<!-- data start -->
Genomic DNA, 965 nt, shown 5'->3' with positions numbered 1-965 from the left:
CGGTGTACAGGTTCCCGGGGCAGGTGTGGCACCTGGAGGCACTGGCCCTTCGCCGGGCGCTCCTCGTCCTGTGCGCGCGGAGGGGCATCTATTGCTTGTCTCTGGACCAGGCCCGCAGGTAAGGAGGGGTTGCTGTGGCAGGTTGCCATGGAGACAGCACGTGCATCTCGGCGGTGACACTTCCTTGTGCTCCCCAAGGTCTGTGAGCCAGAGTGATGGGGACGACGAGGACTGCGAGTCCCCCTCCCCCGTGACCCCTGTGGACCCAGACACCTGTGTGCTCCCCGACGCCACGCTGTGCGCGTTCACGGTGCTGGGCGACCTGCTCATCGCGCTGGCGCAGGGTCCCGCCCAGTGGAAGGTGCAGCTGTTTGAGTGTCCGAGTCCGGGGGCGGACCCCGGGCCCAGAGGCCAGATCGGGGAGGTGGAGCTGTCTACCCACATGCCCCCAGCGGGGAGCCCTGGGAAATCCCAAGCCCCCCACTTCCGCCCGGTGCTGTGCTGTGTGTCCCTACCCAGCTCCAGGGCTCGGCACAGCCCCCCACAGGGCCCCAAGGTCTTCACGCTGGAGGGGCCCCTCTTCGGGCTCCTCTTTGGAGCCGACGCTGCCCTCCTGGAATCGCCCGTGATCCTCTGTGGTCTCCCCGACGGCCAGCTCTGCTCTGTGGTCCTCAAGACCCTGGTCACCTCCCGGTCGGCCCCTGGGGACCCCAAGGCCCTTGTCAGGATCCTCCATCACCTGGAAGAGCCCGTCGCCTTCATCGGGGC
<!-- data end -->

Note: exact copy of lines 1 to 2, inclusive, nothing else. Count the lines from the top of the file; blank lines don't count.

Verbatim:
Genomic DNA, 965 nt, shown 5'->3' with positions numbered 1-965 from the left:
CGGTGTACAGGTTCCCGGGGCAGGTGTGGCACCTGGAGGCACTGGCCCTTCGCCGGGCGCTCCTCGTCCTGTGCGCGCGGAGGGGCATCTATTGCTTGTCTCTGGACCAGGCCCGCAGGTAAGGAGGGGTTGCTGTGGCAGGTTGCCATGGAGACAGCACGTGCATCTCGGCGGTGACACTTCCTTGTGCTCCCCAAGGTCTGTGAGCCAGAGTGATGGGGACGACGAGGACTGCGAGTCCCCCTCCCCCGTGACCCCTGTGGACCCAGACACCTGTGTGCTCCCCGACGCCACGCTGTGCGCGTTCACGGTGCTGGGCGACCTGCTCATCGCGCTGGCGCAGGGTCCCGCCCAGTGGAAGGTGCAGCTGTTTGAGTGTCCGAGTCCGGGGGCGGACCCCGGGCCCAGAGGCCAGATCGGGGAGGTGGAGCTGTCTACCCACATGCCCCCAGCGGGGAGCCCTGGGAAATCCCAAGCCCCCCACTTCCGCCCGGTGCTGTGCTGTGTGTCCCTACCCAGCTCCAGGGCTCGGCACAGCCCCCCACAGGGCCCCAAGGTCTTCACGCTGGAGGGGCCCCTCTTCGGGCTCCTCTTTGGAGCCGACGCTGCCCTCCTGGAATCGCCCGTGATCCTCTGTGGTCTCCCCGACGGCCAGCTCTGCTCTGTGGTCCTCAAGACCCTGGTCACCTCCCGGTCGGCCCCTGGGGACCCCAAGGCCCTTGTCAGGATCCTCCATCACCTGGAAGAGCCCGTCGCCTTCATCGGGGC